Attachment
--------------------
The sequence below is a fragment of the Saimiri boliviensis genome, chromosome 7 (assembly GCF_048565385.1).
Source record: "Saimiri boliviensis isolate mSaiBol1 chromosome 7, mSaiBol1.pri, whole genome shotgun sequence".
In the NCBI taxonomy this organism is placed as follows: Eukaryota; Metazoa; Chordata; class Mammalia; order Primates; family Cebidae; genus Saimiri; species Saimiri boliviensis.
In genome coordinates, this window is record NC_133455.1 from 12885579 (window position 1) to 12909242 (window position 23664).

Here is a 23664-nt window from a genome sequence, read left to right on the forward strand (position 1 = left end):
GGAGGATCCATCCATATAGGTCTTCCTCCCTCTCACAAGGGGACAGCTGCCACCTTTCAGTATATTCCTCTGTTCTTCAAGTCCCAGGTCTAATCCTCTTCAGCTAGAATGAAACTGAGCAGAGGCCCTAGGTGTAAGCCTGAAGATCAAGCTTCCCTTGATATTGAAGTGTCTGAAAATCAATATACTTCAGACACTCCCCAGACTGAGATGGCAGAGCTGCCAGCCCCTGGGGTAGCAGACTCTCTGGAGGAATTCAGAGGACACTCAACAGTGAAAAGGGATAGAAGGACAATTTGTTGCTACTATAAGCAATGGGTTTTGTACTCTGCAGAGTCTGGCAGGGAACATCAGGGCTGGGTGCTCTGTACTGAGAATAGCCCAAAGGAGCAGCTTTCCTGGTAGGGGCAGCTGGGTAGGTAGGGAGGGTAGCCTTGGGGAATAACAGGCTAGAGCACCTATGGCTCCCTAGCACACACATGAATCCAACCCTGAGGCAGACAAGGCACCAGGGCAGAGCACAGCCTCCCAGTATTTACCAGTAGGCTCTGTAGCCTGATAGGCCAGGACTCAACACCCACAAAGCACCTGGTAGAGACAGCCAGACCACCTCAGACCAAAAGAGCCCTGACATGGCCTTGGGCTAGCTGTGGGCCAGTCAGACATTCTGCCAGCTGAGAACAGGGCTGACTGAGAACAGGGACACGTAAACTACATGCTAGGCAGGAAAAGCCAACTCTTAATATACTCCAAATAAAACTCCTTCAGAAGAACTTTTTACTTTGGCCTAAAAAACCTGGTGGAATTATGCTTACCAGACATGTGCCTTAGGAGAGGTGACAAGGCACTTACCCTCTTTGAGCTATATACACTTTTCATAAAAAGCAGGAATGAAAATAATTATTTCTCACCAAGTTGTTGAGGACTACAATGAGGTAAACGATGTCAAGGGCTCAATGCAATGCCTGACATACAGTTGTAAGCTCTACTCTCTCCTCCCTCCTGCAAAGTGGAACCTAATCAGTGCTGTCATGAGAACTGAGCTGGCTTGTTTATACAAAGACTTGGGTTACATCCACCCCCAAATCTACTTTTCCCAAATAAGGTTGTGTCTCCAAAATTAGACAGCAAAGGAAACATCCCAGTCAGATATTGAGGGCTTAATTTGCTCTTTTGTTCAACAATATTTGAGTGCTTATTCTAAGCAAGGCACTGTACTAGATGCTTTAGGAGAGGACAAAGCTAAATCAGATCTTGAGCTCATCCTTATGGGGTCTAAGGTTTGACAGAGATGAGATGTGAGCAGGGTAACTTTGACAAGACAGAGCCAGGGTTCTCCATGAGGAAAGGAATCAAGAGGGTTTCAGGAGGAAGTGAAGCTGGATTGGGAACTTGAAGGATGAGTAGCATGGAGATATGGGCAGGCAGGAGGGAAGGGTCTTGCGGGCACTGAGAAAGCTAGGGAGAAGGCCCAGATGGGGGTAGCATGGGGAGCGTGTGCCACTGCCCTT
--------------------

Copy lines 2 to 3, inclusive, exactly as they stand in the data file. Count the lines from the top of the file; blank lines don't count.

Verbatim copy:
Source record: "Saimiri boliviensis isolate mSaiBol1 chromosome 7, mSaiBol1.pri, whole genome shotgun sequence".
In the NCBI taxonomy this organism is placed as follows: Eukaryota; Metazoa; Chordata; class Mammalia; order Primates; family Cebidae; genus Saimiri; species Saimiri boliviensis.